Here’s the second sneak peak at the Fan brothers’ (Eric’s and Terry’s) interior art for The Book that Proves Time Travel Happens. This month’s vignette is Nellie’s Erratic, which is not the diagnosis of a slightly deranged nineteenth-century woman but rather a large boulder situated near one of the picnic areas in Gustimuck Park, Ohio.
The boulder proves to be an important timemark for the heroes of the book. A timemark is like a landmark, only instead of helping you figure out where you are, it helps you figure out when you are. Nellie’s Erratic does this by the amount of graffiti on it: In the twenty-first century, you can’t see the rock for the spray paint; in 1852, there’s only the faintly etched Jake Smith Leaving for Californy June 10, 1849.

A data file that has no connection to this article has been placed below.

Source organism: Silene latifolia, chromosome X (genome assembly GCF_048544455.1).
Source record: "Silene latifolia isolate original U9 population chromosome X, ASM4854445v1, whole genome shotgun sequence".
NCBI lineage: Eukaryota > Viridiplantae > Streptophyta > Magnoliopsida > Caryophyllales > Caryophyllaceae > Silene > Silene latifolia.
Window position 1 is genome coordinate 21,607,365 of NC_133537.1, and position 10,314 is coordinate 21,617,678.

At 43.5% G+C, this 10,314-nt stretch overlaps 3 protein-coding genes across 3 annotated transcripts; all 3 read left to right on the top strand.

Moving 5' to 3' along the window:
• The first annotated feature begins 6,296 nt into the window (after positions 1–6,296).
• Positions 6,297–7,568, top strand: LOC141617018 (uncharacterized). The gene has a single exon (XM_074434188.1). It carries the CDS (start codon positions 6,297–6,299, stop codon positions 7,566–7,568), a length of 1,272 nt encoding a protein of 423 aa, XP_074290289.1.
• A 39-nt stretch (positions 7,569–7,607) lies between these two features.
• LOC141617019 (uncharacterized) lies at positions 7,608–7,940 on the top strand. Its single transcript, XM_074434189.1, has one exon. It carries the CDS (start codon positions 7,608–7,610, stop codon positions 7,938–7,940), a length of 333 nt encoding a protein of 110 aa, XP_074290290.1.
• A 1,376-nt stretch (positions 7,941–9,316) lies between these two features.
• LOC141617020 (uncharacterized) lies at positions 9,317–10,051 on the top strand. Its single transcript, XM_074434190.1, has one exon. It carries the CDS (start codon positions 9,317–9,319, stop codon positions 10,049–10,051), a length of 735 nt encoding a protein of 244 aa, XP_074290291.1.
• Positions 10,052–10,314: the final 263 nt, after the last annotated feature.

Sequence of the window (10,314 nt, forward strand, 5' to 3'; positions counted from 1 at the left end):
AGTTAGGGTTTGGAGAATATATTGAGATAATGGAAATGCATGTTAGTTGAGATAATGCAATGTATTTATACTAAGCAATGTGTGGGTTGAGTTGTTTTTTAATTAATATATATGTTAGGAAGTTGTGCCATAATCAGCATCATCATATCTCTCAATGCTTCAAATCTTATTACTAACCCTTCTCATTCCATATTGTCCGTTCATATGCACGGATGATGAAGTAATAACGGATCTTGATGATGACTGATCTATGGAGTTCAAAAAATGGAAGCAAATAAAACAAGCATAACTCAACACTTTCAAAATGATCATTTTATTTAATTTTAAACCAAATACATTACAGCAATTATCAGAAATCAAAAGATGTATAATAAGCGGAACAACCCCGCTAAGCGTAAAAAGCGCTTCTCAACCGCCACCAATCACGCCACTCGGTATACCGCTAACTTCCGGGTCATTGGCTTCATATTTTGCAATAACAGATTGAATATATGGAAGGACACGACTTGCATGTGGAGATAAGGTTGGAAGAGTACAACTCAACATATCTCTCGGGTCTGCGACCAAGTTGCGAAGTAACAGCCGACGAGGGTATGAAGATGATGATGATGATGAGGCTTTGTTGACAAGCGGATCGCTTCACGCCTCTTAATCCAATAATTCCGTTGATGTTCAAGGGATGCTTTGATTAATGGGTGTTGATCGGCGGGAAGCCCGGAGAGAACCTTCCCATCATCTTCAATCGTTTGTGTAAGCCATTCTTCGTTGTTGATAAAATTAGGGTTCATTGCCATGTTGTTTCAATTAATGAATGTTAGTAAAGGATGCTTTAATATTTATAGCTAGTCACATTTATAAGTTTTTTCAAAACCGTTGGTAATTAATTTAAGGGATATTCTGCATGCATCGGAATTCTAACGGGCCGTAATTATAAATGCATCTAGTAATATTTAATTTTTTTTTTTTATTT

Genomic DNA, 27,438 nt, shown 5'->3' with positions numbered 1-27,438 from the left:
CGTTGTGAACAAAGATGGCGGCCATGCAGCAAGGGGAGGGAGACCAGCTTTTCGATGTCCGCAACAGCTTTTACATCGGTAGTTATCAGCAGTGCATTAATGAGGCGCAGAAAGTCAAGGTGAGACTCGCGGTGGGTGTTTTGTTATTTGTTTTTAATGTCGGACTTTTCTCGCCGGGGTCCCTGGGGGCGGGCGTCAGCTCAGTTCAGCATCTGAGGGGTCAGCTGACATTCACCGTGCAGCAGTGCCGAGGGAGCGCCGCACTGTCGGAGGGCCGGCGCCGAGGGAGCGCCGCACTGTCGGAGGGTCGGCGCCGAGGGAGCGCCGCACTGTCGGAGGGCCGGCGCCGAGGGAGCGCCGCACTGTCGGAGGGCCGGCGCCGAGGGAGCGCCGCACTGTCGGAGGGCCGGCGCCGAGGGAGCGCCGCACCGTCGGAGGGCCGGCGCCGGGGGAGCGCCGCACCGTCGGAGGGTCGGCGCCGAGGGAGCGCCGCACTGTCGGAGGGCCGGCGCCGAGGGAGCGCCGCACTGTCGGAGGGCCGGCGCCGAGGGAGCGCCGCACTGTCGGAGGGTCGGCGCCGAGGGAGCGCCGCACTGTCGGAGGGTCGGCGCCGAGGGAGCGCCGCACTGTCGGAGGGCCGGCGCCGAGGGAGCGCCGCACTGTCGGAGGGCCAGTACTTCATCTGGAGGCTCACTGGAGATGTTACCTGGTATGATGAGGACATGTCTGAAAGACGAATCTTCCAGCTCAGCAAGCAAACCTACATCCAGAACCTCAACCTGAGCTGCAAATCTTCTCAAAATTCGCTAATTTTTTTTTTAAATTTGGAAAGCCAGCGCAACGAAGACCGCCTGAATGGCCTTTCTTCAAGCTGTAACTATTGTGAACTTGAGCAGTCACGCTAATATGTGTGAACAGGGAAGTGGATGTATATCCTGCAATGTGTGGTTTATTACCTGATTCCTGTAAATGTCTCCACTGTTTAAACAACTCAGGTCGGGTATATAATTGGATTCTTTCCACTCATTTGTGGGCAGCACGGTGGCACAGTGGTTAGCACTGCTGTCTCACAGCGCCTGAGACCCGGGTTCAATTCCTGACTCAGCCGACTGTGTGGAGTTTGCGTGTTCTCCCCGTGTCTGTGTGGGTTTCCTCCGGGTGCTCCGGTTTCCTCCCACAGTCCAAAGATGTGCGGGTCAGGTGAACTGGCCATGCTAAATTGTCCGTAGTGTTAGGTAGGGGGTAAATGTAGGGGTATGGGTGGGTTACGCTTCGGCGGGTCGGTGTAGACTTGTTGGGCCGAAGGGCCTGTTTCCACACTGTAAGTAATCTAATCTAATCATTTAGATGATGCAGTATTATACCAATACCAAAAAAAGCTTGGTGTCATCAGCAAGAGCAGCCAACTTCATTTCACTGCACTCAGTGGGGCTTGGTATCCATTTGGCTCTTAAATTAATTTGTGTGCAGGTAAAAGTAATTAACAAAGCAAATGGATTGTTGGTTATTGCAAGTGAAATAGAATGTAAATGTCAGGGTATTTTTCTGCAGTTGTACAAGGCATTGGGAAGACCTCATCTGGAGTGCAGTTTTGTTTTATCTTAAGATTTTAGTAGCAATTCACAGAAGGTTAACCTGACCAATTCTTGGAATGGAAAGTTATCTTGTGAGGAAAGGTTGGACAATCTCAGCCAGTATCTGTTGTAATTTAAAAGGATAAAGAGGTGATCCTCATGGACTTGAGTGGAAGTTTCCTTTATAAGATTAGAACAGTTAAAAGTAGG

The character of Nellie’s Erratic is based on a boulder I once knew in Joshua Tree National Monument, Californy, back in the early 1970s. A park ranger by the name of Shifty (that’s what it said on his name tag) held out some tickets and asked if I was there for the Parsons cremation, and when I indicated I didn’t know what he was talking about he quickly tucked the tickets away and sold me a rock-deflecting umbrella instead, charging me only $200 and assuring me that as I was about to enter a falling rock zone, the umbrella was guaranteed to deflect any and all falling rocks.
As you can see from the photo below, it was money well spent. (Although, in all honesty, the rock fell directly behind me, so it wasn’t really deflected. But I’m not ashamed to admit - I jumped a little.)
Photo credit: Paul “G.A.F” Feldman, where the “G.A.F.” is said in the voice of Henry Fonda.
Here are the nunchucks that play such an important role in Chapter Four of The Book that Proves Time Travel Happens.